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The Power of One

A Hidden and Solitary Soldier

In the Face of Nazi Terror and the Murder of Innocents, Marion Pritchard Made a Courageous Choice. She Knew Then-- as Now--That There's Really No Choice at All.

January 20, 2002|J.R. MOEHRINGER | Times staff writer J.R. Moehringer last wrote for the magazine about a former boxer living on the streets of Orange County

As the sun dips behind the Vermont tree line, the family sits down to dinner and the talk goes in a thousand directions--books, politics, the Red Sox. Eventually the conversation turns to Grandma, and the Nazi she gunned down.

Grandma looks into her lap, shyly. The adults discuss the story in low voices while the children strain to hear from the far end of the table. "What are you talking about?" says Marion Pritchard's 12-year-old granddaughter, Molly.

Silence. "Grandma and the policeman," someone says.

"Oh," Molly says--not shocked, but bored. She's heard that story a million times.

It often happens this way. Pritchard's family doesn't get too excited about her daring past. They glide over the fact that she rescued scores of children from the Holocaust, survived seven months in a Nazi prison and killed one Nazi who got in her way. They take for granted that Grandma is a war hero--or else they can't quite believe it. The stories of extraordinary bravery don't fit with the aproned woman they see before them, who is frightened of squirrels and public speaking and who feels guilty when she swats a fly.

Strangers tend to be less casual about Pritchard's past. Psychologists study her, biographers woo her, governments fete her and invite her to speak. Visitors occasionally appear at her door, unannounced, to meet her, shake her hand, thank her.

Los Angeles Times Wednesday January 23, 2002 Home Edition Main News Part A Page 2 A2 Desk 1 inches; 26 words Type of Material: Correction
Contributor omitted--Researcher Edith Stanley contributed to "A Hidden and Solitary Soldier," a story by J.R. Moehringer that appeared in the Los Angeles Times Magazine on Jan. 20.
For the Record
Los Angeles Times Sunday February 10, 2002 Home Edition Los Angeles Times Magazine Page 6 Times Magazine Desk 1 inches; 15 words Type of Material: Correction
Researcher Edith Stanley contributed to "A Hidden and Solitary Soldier" (by J.R. Moehringer, Jan. 20).

Lately interest in Pritchard has grown even more avid. People want to be around her, now more than ever, because they know she's been here before: a nation under attack, a constant state of fear, a fanatic enemy bent on killing innocent civilians, especially Jews. The last time, Europe was ground zero, and Pritchard was one of those who ran into the fire.

But for a profile in courage, she keeps a fairly low profile. She lives at the end of a dirt road, in the middle of a sparse woods, on the outskirts of a town--Vershire, Vt.-- that doesn't appear on many maps. She spends her days reading, teaching, seeing patients--she's been a psychoanalyst most of her working life--and listening to her beloved Verdi. You might hear "Chorus of the Hebrew Slaves" wafting from the open windows of her big white farmhouse when you turn off the dirt road.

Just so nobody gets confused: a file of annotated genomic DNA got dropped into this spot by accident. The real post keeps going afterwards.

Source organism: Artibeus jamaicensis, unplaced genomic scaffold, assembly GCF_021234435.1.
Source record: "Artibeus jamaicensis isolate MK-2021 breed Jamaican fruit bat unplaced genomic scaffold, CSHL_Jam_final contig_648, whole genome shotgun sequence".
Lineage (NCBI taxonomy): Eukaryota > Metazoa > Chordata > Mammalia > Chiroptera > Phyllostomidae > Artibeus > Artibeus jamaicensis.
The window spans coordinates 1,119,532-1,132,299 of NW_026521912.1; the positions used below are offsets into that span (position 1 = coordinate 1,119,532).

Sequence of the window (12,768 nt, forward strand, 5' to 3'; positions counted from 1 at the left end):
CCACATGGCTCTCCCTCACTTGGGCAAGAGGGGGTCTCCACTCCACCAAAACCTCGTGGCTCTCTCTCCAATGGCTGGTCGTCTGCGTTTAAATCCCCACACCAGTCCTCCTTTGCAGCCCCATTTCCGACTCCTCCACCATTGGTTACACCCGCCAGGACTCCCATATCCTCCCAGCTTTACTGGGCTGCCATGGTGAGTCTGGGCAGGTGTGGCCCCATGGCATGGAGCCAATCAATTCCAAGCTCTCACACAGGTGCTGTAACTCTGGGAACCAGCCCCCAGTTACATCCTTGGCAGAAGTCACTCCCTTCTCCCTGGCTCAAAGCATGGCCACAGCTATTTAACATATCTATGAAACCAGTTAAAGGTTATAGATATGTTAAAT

As history does its ominous U-turn, she watches quietly from a safe distance. This isn't her fight. And yet, when hatred hits closer to home, she reverts instantly from recluse to rescuer. When anti-Semitism and homophobia flared in her corner of Vermont not long ago, Pritchard fought back with everything she had.

People want to know where this 81-year-old woman gets her grit. She eludes the question the way she once eluded her pursuers. "There's nothing you can tell somebody that's going to make them less fearful," she says in her faint Dutch accent. "I was scared stiff all the time during the war."

She prefers to let her life speak for itself. And its lessons are clear:

You can't always hide from hate.

Or from history.

And sometimes it's best not to try.

Standing in her garden, not much taller than her sweet peas and daylilies, Pritchard doesn't look like the intrepid rescuer who defied the Third Reich. Sitting in her book-lined living room, speaking in a thin voice that crackles like a fire, she gives no hint of the cunning rebel who risked her life for strangers.

She hides the hero somewhere inside.

When the memory of an injustice comes up, though, her blue eyes darken, her voice takes on a ragged quality, like a gypsy violin, and there she is, in plain sight, Marion van Binsbergen, the young girl who tried to save the world one child at a time. It happens when she remembers Hitler's shock troops devouring Europe in 1940, smashing into Amsterdam, where she was living with her younger brother and her parents. Overnight, the streets were filled with Nazis, "all 6 feet tall" and smug, she says.

She heard stories. Mass arrests. Night trains. Camps. She knew what was happening, but she didn't really know, until one day: She was 20 years old, riding her new bicycle near the school of social work where she was a graduate student, when she saw a truck double-parked outside a Jewish children's center. Some Nazi soldiers were rousting the children--all between 2 and 8 years old--and rushing them onto the truck. The children were sobbing. The soldiers were pitiless and efficient.

"It didn't take long," she says.

One soldier grabbed a little girl by her pigtails and hurled her onto the truck.

"I couldn't believe what I was seeing," Pritchard says. "Two women came from the other side of the street to try to stop them, and [the Nazis] threw them in with the kids."

She seems to be watching the 60-year-old scene play out in the middle of her living room, each detail as clear as the books and rugs and potbellied stove, and she becomes angry all over again. "That," she says, "was indeed the moment when I decided what was the most important thing to do."

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